What does good economic health look like ? Many are expressing concerns about the state of the Indian economy. Why doesn’t something ‘feel’ right ? The rising costs of Indian democracy will be in economic terms: direct financial cost of elections and non-functioning of Parliament, the opportunity cost manifested in time lost in productive activity undermining the demographic dividend and capital investment. For analytical convenience, we will discuss the current state of Indian economy under following heads:
There is a complex macro- economic challenge on the horizon. Conditions in the economy are now quite daunting. The populists always propose simple solutions to everything without recognizing the complexity. According to Raghuram Rajan, ‘we are today in the world of populism; who always have simple, clear and absolute wrong solutions to everything’. He maintained that distorting price in a significant way eventually leads to misallocation of resources and hurts the economy in the long term. Benign oil prices are not an occasion for complacency. Marginal policy adjustments will not work. Bold actions are required. India’s macro-economic fundamentals are improving and rupee is resilient against its peers, but sluggishness in domestic demand and private investment call for higher public investment at a time when the government is committed to fiscal consolidation. Public investment financed by the government’s own or borrowed resources do not provide an adequate answer to the macro- economic problem of relatively low investment.
Regardless of the causes, the weak exports performance has been a drag on growth. This drag has been about 1*0 percentage point. Macro- economic stability relies immensely on policy credibility and that would
be the platform on which the growth will be built to sustain the country for many years to come. Raghuram Rajan is of the view that macroeconomic stability during the global turmoil cannot be risked and the government and RBI should continue to bring down inflation.
Inflation and Composition of Price Rise
Stabilising inflation became the top macro objective, ahead of growth. And both monetary and fiscal policies remained geared to compressing demand and tame CPI inflation, the new monetary policy anchor. Inflation rates have fallen but remain among the highest in the major economies. The Consumer Price Index (CPI) remains at 5-61 per cent (combined) in December 2015. CPI (Rural) and CPI (Urban) was 6-32 per cent and 4-73 per cent respectively in the same month. Consumer Food Price Index, however, was a bit higher at 6-40 per cent for the same period. The Wholesale Price Index (WPI), which measures changes in producer prices, has declined by eight percentage points. The GDP deflator, which is used to convert nominal to real GDP, reflects roughly 70 per cent of the WPI and 30 per cent of the CPI.
Inflation has continued to moderate steadily. However, the spectre of rising prices has returned to haunt the Reserve Bank of India, which raised its inflation projection to about 5% for the year ending March 2017, lower than 5-61% estimated in December 2015.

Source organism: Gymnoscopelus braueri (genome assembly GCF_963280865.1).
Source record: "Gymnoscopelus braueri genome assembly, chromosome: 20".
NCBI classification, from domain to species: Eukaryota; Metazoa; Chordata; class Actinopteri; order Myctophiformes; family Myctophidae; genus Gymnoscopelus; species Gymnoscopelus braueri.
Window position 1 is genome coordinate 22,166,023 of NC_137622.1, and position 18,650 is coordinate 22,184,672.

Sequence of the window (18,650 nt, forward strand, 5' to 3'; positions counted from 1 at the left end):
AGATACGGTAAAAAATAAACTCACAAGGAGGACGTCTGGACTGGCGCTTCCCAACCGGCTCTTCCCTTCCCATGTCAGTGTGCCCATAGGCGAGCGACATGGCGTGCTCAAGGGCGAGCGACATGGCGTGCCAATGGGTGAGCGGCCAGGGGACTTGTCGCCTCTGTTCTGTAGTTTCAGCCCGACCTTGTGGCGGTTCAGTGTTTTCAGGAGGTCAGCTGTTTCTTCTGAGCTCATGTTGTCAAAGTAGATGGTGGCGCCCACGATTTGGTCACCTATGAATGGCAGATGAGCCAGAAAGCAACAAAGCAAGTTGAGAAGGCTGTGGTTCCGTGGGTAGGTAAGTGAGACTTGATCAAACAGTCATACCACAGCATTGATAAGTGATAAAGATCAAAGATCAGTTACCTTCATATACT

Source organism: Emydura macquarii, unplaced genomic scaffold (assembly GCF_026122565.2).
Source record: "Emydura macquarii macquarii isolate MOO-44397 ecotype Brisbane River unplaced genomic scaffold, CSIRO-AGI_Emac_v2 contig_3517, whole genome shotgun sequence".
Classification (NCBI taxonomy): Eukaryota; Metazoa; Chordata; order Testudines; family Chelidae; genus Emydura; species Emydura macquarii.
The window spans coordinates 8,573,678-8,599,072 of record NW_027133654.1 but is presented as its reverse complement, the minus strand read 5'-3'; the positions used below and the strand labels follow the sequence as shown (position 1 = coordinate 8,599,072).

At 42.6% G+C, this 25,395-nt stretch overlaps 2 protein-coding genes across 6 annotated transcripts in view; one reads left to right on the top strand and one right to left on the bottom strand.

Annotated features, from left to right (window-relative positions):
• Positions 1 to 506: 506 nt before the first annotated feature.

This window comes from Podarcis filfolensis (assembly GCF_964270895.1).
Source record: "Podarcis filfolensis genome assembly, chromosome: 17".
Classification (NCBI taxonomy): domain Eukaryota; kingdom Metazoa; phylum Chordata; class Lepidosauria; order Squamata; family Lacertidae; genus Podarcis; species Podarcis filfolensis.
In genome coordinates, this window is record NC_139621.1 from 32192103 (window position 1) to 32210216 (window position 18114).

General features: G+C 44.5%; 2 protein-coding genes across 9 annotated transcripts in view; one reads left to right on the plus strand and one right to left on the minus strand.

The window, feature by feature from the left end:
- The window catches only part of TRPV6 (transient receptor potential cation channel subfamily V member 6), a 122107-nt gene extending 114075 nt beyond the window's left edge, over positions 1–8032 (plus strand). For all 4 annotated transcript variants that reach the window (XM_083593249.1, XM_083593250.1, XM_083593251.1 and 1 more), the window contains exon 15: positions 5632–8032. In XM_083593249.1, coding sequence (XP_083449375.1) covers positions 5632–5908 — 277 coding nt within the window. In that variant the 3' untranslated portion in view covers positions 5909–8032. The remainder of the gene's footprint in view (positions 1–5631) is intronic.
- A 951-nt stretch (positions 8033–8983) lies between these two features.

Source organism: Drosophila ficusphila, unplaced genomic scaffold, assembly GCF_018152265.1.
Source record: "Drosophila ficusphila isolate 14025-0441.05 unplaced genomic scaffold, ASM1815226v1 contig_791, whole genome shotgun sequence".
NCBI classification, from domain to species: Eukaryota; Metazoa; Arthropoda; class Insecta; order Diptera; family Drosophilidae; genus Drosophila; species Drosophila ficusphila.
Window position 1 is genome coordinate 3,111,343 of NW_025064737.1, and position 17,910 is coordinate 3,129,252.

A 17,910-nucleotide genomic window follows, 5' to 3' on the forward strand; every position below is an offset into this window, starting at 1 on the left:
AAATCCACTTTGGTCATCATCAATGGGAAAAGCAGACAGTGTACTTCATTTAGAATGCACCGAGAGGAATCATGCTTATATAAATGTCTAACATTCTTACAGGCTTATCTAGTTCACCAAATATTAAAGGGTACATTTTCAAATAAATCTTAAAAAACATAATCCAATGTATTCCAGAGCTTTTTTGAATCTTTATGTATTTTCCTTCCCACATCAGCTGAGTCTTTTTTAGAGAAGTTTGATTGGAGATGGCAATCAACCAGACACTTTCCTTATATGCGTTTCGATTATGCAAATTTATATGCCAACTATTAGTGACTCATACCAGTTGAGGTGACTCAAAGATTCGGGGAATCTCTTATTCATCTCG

Growth and its Pattern
India is not growing as it should. The economy remains on shaky ground. GDP growth, aided by a sharp fall in oil prices, was officially estimated around 7 per cent in 2015. Going ahead in 2016-17, growth is expected to strengthen gradually, RBI
has projected the gross value added (GVA) growth for the next fiscal at 7-6 per cent.
The hope for a substantial growth in 2016-17 revolves around the behaviour of private corporate investment or private investment in general. There are no easy policy choices in India. Higher growth will be rewarded only if it doesn’t come at the altar of macroeconomic stability. The pure economic drivers of growth remain the same : investment in public infrastructure, private equipment and machinery, and human capital, along with innovation and adaptation to improve the efficiency of resource use and what economists call ‘total factor productivity’. The constraints on India’s growth are weak infrastructure, a vulnerability to inflation, regulatory complexity and policy uncertainty. If these are addressed, the growth outlook would improve. Nirvikar Singh has suggested that “improvements in organisational efficiency, in both the private and public sectors are a vital and possibly underestimated factor for future Indian growth”.
In a situation when private investment is not forthcoming, public investment has a “Vole not only as a source of aggregate demand but also as catalyst. This it does by anchoring profit expectations. Private investment is based on expectations of profit. Profit expectations, far from being known with certainty, are highly subjective. They are based on anticipations of the future state of the economy about which little is known. However, private investors need to have an idea of it as demand for their products depends upon the aggregate demand and this depends upon investment, both public and private. In the absence of public investment, each private investor must guess what the others are going to do. To use the pithy phrase of John Maynard Keynes, investors now end up ‘chasing each other’s tails’.